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EMPLOYMENT WITH JAA
Aviation academy opens at Ribault High School
Nov 12 2015
Crystal Moyer, Morning traffic anchor, reporter
Duval County schools are unveiling a new aviation academy at Jean Ribault High School to help students in the district gain first-hand knowledge in one of the top five emerging industries in northeast Florida.
The program hopes to fill a gap regarding ethnic minority and female minority candidates for pilot positions and other aviation careers.
With a two-year $300,000, grant from JPMorgan Chase and additional district support, the aviation academy will allow students to earn multiple industry certifications and log a total of 40 actual flight time hours. These flight hours can be used towards the achievement of a private pilot’s license.
"Not only are these kids getting industry experience while they're doing it, but they can feed into the colleges that have partnerships with the airline industries,” C.J. Carlton, pilot and lead instructor at Ribault.
Through the new aviation academy, participating students will be required to complete at least one paid summer internship in the aviation industry, giving each student valuable working experience that will prepare them for their future.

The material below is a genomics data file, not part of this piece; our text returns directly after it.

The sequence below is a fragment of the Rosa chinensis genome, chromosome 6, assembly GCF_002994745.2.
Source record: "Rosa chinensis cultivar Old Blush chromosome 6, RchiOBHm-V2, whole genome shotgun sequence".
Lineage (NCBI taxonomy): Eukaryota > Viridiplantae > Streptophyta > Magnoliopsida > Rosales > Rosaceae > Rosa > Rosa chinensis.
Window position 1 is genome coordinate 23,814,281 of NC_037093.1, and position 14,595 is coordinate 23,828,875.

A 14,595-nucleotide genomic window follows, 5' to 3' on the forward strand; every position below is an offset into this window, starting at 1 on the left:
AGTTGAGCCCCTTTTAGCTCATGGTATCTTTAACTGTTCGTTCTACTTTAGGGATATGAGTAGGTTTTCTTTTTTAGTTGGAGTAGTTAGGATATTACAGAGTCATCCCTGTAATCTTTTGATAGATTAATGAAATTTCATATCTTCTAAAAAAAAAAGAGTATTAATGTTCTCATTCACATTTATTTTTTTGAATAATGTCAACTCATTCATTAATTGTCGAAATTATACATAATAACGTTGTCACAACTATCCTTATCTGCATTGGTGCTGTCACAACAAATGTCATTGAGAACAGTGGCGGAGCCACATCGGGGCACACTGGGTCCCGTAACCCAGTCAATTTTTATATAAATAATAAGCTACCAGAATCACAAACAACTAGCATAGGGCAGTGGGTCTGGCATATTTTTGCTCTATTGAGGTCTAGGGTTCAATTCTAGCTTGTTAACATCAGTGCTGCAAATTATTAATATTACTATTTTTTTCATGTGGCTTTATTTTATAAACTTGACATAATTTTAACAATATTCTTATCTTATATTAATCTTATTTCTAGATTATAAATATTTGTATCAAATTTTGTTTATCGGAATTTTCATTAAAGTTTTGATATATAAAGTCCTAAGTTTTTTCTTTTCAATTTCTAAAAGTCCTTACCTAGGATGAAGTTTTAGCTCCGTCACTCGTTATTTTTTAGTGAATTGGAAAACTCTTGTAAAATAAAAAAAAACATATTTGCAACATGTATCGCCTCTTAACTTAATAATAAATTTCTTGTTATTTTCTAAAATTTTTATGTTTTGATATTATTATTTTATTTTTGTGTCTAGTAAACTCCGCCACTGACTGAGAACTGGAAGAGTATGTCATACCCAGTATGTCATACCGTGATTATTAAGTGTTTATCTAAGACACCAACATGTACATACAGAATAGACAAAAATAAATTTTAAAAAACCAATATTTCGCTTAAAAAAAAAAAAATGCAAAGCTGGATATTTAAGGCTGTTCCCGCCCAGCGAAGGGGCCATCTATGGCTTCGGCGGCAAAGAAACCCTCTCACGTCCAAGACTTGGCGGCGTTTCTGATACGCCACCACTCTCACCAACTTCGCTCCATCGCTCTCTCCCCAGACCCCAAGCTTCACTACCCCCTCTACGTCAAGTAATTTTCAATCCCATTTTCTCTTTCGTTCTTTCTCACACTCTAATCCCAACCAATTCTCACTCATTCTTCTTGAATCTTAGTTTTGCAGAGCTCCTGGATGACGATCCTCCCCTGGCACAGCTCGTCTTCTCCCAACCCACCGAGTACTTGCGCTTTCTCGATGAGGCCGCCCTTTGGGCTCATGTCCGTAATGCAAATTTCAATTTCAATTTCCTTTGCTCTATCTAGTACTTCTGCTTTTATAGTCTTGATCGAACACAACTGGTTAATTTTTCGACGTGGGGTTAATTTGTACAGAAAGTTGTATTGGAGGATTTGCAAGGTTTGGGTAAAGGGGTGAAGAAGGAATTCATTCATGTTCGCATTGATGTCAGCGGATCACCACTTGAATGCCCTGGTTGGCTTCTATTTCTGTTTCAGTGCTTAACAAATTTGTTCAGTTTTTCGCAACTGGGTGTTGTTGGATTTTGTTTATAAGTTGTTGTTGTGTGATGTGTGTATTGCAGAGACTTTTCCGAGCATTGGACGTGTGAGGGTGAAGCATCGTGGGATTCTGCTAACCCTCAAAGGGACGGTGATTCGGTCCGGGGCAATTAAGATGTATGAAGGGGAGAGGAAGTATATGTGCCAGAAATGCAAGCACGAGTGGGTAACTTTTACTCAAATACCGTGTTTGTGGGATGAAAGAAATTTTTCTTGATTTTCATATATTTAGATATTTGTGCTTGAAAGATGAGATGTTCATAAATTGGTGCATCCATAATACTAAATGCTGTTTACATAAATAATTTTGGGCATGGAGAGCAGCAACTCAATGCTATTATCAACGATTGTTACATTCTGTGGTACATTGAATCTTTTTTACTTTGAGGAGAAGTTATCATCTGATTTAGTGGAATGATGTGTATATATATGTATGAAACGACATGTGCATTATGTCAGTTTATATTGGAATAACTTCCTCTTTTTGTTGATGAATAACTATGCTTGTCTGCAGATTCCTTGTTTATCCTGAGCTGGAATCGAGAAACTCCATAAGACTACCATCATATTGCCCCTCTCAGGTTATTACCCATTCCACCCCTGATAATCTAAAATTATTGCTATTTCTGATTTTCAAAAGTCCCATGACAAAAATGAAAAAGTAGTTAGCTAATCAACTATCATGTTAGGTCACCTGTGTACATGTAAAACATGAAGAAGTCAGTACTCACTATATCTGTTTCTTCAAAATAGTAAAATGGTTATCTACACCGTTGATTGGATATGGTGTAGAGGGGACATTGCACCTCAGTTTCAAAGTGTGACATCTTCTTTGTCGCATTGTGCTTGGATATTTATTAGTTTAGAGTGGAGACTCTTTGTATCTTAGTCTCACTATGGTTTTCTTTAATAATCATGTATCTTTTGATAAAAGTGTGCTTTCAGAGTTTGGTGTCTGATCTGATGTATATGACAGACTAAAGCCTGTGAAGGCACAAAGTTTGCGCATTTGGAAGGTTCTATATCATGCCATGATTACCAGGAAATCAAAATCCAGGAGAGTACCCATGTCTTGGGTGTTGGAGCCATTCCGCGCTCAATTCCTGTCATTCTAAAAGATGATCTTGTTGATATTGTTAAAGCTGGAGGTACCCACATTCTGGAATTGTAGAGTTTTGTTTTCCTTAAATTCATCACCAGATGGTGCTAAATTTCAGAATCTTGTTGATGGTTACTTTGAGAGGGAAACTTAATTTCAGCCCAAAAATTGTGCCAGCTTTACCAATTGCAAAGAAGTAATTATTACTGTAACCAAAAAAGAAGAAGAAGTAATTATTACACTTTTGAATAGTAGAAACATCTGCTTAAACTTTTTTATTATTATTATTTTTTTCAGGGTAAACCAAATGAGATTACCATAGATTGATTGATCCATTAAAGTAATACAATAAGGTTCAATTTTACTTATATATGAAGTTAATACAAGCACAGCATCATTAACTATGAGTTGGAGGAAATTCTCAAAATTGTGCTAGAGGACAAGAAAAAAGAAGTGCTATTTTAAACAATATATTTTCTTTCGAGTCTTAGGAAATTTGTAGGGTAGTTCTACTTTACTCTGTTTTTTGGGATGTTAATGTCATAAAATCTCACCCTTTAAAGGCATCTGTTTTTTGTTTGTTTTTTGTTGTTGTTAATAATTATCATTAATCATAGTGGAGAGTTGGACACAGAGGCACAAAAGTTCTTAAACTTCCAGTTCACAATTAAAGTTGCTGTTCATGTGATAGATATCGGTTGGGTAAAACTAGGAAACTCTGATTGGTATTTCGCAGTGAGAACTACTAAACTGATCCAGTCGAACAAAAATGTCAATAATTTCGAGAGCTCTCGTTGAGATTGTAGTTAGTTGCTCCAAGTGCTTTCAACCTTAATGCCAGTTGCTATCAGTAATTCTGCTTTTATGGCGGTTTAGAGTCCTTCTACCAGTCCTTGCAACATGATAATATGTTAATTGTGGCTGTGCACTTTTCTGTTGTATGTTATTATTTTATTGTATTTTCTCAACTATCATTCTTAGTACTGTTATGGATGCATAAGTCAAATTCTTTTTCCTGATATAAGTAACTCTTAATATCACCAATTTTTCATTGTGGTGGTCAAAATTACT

Additionally, the grant will allow for equipment, such as simulators, and off-site learning opportunities.
“Through the aviation academy, we will recruit and retain more students at the school while making the high school experience more individualized, engaging, and relevant," Duval School Superintendent Nikolai Vitti said in a statement.
The grant has already allowed student Auzria Hay to earn her first hour of actual flight time at Jacksonville Executive at Craig Airport.
"It was something fun and I knew I could make a path out of it so I decided to do it," Hay said. "I was scared. I was about to pass out but once you get off the ground, you find out it's no different from riding in a car."
The current aviation industry is poised for significant growth, as more than 60 percent of all the pilots employed around the world are set to retire by 2025. Concurrently, the Federal Aviation Administration is facing a similar crisis, which will dictate the need to hire 12,000 air traffic controllers within the same time frame.
“We've now reached the precipice that we don't have enough pilots, we just do not have enough pilots and they are desperately seeking ways to create opportunities," Charlton said.
Students who choose to enter this industry could quickly become part of the top 10 percent of wage earners. The average annual salary of an airline pilot is over $130,000. The average salary of an air traffic controller is over $85,000.
The Jacksonville Chamber of Commerce estimates a 14 percent increase of aviation jobs in the area, which equates to an increase of 429 jobs affiliated with this industry, with a median hourly earning income of $32 per hour.